Correct structure is a very important part of the evaluation and the most difficult because pups are still soft and developing at this age. Nevertheless, a trained eye will detect whether a pup is structurally sound or not. This will involve a close up look; but, also an observation from some distance. You will need the help of at least one other person, preferably the breeder because he will best be able to get their attention since the pups already know him. It is helpful to stack the pup out on a table but it is perhaps even more important to back away and observe them stacking themselves out naturally as well as their natural movement. The topline will tell you a lot about the front and rear assembly so watch it while they move and while they stand alert and at attention. Again, let me remind you that pups are soft at this age but avoid the ones with dips behind the shoulders or who appear to be high in the rear and move as if they are going downhill. Observe the neck and how they hold their head. Often a pup will hold his head incorrectly to offset structural problems of the spine and shoulders. If the pup has a natural tail then check its carriage. Run the tail through your hands feeling for kinks. Look at the pup from the front and rear to ensure they are straight in the legs. The feet should be tight not splayed and should not turn in or out. Next, examine the dog for proper cosmetics. You want a strong and tight coat. At this age, the pups will still have a fuzziness about them but too fuzzy may indicate a long coat. It should be free of waves and white hairs. The markings should be clear and well defined. You do not want markings that are too large or bright but remember that markings usually get darker with maturity so avoid those that are really dark and especially on the face. The eyes will not have their permanent color yet but you want them to be as dark as possible. The mouth pigment also darkens with age but here too you want them to be as dark as possible. Ears should be of correct size and carried correctly. More than likely they will not grow into ears that appear to be too large and oftentimes very small ears will end up "flying" and not be carried right. Ideally you want a thick, heavy ear.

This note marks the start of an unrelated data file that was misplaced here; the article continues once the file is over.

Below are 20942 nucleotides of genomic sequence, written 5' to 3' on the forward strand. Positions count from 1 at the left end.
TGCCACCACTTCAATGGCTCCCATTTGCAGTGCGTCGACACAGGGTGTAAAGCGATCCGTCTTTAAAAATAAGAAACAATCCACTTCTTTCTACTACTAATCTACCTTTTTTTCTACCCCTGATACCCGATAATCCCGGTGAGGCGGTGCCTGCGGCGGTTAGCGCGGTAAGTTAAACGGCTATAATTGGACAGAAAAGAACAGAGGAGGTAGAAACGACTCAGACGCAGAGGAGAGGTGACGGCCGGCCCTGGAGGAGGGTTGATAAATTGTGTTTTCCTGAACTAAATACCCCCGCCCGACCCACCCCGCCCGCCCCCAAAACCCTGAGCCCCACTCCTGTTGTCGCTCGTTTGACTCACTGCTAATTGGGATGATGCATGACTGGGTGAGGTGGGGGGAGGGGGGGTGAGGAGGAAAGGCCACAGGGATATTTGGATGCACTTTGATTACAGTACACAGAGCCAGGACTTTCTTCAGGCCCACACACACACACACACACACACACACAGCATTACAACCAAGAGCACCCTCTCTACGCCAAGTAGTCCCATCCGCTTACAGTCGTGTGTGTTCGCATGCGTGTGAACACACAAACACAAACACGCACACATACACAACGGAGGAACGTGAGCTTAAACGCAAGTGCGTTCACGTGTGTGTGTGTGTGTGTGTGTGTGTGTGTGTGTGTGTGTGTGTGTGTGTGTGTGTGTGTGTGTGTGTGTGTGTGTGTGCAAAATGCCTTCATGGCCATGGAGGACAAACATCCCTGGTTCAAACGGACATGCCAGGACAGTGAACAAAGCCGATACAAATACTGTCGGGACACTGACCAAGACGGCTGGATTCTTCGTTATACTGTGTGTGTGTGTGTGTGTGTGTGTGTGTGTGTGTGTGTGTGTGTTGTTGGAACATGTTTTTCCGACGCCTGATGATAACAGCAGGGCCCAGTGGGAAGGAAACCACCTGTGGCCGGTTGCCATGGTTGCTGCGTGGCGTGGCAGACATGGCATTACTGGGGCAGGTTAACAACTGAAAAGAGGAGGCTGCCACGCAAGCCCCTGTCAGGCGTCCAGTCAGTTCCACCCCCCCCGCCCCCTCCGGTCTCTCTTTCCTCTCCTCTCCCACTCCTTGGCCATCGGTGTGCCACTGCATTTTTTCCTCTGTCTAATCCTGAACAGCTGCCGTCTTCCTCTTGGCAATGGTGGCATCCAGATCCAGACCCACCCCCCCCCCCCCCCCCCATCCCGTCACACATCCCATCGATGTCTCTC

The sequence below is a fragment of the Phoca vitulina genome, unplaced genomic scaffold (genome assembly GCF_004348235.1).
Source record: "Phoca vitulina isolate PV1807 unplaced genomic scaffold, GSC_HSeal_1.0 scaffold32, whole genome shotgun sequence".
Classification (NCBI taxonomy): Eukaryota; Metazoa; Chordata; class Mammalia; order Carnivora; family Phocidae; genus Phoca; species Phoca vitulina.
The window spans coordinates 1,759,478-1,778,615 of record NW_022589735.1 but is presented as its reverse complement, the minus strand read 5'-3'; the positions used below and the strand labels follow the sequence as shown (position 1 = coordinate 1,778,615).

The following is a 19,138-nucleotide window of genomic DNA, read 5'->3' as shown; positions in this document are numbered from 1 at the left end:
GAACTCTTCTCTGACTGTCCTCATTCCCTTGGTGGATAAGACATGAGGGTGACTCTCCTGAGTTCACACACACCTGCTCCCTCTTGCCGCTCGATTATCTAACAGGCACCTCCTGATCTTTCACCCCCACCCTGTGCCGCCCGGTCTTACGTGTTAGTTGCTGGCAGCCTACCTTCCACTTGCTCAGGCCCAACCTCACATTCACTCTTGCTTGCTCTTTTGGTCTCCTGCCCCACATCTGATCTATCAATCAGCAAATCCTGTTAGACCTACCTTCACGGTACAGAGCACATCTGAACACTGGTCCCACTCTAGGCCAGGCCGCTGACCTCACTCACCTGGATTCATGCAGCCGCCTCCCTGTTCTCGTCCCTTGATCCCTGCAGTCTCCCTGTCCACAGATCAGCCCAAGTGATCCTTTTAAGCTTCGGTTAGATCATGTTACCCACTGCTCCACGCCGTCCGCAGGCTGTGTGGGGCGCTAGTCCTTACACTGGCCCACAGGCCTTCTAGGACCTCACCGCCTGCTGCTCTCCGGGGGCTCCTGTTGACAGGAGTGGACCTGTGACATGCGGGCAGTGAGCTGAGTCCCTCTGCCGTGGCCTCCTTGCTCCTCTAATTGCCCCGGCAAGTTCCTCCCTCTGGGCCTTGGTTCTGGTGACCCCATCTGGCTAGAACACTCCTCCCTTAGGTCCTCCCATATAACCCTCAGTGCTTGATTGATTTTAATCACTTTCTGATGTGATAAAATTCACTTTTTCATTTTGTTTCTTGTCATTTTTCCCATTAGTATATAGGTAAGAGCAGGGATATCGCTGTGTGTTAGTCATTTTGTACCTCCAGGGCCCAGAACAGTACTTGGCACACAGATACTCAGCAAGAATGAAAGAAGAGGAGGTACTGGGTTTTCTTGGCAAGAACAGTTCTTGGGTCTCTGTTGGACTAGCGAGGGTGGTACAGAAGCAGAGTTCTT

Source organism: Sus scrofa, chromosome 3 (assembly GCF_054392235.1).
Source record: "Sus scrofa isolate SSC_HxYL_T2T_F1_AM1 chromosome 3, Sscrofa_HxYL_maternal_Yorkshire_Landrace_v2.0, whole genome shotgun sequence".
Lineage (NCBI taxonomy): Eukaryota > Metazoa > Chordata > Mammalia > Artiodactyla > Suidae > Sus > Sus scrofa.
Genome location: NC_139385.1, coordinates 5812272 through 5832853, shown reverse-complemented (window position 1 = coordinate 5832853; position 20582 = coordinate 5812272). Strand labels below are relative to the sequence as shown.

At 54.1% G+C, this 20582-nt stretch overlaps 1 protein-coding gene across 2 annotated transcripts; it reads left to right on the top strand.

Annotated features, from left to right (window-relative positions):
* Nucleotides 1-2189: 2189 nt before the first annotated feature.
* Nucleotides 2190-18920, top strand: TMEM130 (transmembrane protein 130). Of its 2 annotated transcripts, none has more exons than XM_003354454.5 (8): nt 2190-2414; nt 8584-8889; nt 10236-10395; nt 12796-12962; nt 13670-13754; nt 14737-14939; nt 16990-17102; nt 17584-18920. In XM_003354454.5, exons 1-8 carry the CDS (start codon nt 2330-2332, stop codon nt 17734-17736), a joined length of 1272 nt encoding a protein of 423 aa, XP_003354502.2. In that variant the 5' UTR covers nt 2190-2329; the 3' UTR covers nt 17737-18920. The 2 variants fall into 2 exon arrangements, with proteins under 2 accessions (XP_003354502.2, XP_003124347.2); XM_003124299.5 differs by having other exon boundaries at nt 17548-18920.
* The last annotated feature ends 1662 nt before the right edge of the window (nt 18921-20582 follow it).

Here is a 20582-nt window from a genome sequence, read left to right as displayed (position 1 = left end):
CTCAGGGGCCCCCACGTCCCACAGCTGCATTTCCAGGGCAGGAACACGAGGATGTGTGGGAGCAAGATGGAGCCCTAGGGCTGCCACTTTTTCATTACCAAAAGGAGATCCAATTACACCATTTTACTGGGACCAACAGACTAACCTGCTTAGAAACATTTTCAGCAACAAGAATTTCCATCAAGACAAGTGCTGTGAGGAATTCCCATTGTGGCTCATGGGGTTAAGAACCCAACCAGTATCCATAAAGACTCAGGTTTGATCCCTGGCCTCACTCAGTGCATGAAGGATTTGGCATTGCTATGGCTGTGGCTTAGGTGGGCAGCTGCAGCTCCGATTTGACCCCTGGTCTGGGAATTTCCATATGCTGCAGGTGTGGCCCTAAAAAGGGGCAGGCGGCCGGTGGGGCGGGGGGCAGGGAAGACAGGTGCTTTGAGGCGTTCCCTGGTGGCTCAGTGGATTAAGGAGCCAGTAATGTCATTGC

How is the pup's breed type? Breed type is those unique characteristics that give it the distinctive look of the breed. A Rottweiler should look like a Rottweiler. It should not look like a Doberman or a Bernese Mountain Dog. Within the standard there is a "type" or "look" of Rottweiler that you may prefer. Does this puppy exhibit the specifics of that look?
Lastly, you want to make a thorough investigation of each pup's temperament. In my next article, I will discuss temperament and what to look for when assessing a litter to find the right puppy for your home.
The secret to picking the puppy that is right for you is taking your time and doing a good evaluation. Do not rush this decision because the puppy you pick will hopefully be with you for the next decade or more. Do not pick a puppy because you feel sorry for it or because you think the puppy picked you. If you have chosen your breeder carefully then the best advice will come from him so listen to his input.